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**Harvard**

Almquist, J., Leander, J. och Jirstrand, M. (2015) *Using sensitivity equations for computing gradients of the FOCE and FOCEI approximations to the population likelihood*.

** BibTeX **

@article{

Almquist2015,

author={Almquist, Joachim and Leander, Jacob and Jirstrand, Mats},

title={Using sensitivity equations for computing gradients of the FOCE and FOCEI approximations to the population likelihood},

journal={Journal of Pharmacokinetics and Pharmacodynamics},

issn={1567-567X},

volume={42},

issue={3},

pages={191-209},

abstract={The first order conditional estimation (FOCE) method is still one of the parameter estimation workhorses for nonlinear mixed effects (NLME) modeling used in population pharmacokinetics and pharmacodynamics. However, because this method involves two nested levels of optimizations, with respect to the empirical Bayes estimates and the population parameters, FOCE may be numerically unstable and have long run times, issues which are most apparent for models requiring numerical integration of differential equations. We propose an alternative implementation of the FOCE method, and the related FOCEI, for parameter estimation in NLME models. Instead of obtaining the gradients needed for the two levels of quasi-Newton optimizations from the standard finite difference approximation, gradients are computed using so called sensitivity equations. The advantages of this approach were demonstrated using different versions of a pharmacokinetic model defined by nonlinear differential equations. We show that both the accuracy and precision of gradients can be improved extensively, which will increase the chances of a successfully converging parameter estimation. We also show that the proposed approach can lead to markedly reduced computational times. The accumulated effect of the novel gradient computations ranged from a 10-fold decrease in run times for the least complex model when comparing to forward finite differences, to a substantial 100-fold decrease for the most complex model when comparing to central finite differences. Considering the use of finite differences in for instance NONMEM and Phoenix NLME, our results suggests that significant improvements in the execution of FOCE are possible and that the approach of sensitivity equations should be carefully considered for both levels of optimization.},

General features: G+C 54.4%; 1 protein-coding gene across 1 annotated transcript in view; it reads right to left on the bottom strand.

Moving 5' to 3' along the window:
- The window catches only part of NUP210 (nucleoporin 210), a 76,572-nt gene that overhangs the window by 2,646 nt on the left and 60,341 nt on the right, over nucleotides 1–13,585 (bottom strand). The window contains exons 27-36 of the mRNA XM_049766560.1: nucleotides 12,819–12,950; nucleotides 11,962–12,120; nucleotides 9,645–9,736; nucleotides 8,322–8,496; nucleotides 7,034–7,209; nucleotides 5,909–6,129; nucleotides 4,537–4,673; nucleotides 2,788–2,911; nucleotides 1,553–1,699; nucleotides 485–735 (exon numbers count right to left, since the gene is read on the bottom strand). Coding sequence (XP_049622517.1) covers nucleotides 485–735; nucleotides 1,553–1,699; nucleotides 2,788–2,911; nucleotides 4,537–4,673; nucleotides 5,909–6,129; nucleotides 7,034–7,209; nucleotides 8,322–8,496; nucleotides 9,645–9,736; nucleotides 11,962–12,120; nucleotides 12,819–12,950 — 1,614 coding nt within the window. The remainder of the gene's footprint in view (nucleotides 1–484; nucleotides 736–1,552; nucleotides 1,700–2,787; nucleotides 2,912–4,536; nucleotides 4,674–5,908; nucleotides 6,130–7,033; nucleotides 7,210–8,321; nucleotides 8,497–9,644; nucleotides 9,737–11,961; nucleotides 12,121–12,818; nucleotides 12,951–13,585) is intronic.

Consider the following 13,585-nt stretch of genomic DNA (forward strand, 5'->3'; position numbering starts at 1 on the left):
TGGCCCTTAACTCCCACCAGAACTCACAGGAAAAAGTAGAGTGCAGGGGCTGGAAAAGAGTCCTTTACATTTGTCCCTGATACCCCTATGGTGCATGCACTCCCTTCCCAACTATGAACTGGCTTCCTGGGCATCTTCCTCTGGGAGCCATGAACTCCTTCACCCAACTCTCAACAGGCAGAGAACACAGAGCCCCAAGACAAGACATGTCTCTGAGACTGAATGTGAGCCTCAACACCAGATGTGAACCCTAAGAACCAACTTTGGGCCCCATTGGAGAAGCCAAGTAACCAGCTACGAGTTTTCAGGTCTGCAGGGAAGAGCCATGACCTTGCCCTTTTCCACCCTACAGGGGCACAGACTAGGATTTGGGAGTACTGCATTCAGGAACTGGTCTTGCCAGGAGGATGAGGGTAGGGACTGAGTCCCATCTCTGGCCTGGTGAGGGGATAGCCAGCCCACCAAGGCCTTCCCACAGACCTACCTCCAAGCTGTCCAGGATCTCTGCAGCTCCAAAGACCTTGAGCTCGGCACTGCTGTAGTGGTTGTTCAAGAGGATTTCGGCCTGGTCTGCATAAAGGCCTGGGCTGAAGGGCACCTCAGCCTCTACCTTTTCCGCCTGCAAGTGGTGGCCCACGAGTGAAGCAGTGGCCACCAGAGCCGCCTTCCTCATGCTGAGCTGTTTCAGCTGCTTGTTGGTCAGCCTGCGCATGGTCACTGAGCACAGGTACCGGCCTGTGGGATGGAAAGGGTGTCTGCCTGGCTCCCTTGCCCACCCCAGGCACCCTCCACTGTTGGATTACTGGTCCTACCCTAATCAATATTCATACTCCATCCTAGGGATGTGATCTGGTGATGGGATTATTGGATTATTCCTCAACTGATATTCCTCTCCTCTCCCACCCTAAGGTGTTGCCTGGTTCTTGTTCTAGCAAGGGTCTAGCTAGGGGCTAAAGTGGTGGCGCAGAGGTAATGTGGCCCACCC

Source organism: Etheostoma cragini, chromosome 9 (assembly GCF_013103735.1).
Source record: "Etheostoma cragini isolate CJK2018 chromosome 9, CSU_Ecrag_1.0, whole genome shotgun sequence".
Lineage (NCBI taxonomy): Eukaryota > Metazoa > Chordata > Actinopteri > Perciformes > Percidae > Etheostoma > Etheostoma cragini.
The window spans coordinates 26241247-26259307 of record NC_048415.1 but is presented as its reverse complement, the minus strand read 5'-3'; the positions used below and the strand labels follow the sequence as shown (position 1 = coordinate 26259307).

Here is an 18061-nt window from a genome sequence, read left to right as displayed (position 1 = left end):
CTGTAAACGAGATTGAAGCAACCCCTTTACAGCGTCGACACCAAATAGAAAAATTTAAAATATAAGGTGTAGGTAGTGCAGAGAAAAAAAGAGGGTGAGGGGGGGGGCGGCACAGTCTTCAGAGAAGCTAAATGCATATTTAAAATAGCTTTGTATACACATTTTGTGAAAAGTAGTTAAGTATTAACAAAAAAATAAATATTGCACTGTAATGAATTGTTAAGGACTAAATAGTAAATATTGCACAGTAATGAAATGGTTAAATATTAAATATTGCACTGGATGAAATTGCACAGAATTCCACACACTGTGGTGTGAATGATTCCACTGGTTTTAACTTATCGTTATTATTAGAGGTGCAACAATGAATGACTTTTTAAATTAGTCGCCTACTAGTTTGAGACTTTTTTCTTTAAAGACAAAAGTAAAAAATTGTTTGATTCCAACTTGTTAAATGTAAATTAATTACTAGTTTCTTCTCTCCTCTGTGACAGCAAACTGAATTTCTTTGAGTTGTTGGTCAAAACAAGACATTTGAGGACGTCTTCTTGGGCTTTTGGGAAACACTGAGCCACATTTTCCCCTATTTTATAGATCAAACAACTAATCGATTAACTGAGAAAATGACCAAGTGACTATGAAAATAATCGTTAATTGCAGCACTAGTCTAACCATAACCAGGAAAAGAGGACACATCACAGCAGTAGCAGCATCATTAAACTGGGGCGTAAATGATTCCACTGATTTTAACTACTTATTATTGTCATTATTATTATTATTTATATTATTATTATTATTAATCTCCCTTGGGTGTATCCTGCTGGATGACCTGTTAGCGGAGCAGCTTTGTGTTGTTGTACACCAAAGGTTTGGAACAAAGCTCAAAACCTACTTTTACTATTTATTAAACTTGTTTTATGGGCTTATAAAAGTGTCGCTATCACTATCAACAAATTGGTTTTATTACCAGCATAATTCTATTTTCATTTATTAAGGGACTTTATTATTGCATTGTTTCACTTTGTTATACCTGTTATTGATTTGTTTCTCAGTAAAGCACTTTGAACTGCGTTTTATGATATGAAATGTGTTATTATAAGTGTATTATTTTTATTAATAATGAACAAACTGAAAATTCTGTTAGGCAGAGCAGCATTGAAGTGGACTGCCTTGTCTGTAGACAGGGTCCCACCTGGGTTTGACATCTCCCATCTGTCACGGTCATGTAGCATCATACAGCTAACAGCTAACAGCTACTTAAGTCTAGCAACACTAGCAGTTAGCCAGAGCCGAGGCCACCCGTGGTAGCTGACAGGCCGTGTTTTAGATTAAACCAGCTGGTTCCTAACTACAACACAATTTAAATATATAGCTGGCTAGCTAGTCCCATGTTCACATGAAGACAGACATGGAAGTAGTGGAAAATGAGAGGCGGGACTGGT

year={2015},

keywords={Nonlinear mixed effects modeling, First order conditional estimation (FOCE), Sensitivity equations},

}

** RefWorks **

RT Journal Article

SR Electronic

ID 218071

A1 Almquist, Joachim

A1 Leander, Jacob

A1 Jirstrand, Mats

T1 Using sensitivity equations for computing gradients of the FOCE and FOCEI approximations to the population likelihood

YR 2015

JF Journal of Pharmacokinetics and Pharmacodynamics

SN 1567-567X

VO 42

IS 3

SP 191

OP 209

AB The first order conditional estimation (FOCE) method is still one of the parameter estimation workhorses for nonlinear mixed effects (NLME) modeling used in population pharmacokinetics and pharmacodynamics. However, because this method involves two nested levels of optimizations, with respect to the empirical Bayes estimates and the population parameters, FOCE may be numerically unstable and have long run times, issues which are most apparent for models requiring numerical integration of differential equations. We propose an alternative implementation of the FOCE method, and the related FOCEI, for parameter estimation in NLME models. Instead of obtaining the gradients needed for the two levels of quasi-Newton optimizations from the standard finite difference approximation, gradients are computed using so called sensitivity equations. The advantages of this approach were demonstrated using different versions of a pharmacokinetic model defined by nonlinear differential equations. We show that both the accuracy and precision of gradients can be improved extensively, which will increase the chances of a successfully converging parameter estimation. We also show that the proposed approach can lead to markedly reduced computational times. The accumulated effect of the novel gradient computations ranged from a 10-fold decrease in run times for the least complex model when comparing to forward finite differences, to a substantial 100-fold decrease for the most complex model when comparing to central finite differences. Considering the use of finite differences in for instance NONMEM and Phoenix NLME, our results suggests that significant improvements in the execution of FOCE are possible and that the approach of sensitivity equations should be carefully considered for both levels of optimization.

LA eng

DO 10.1007/s10928-015-9409-1

LK http://dx.doi.org/10.1007/s10928-015-9409-1

OL 30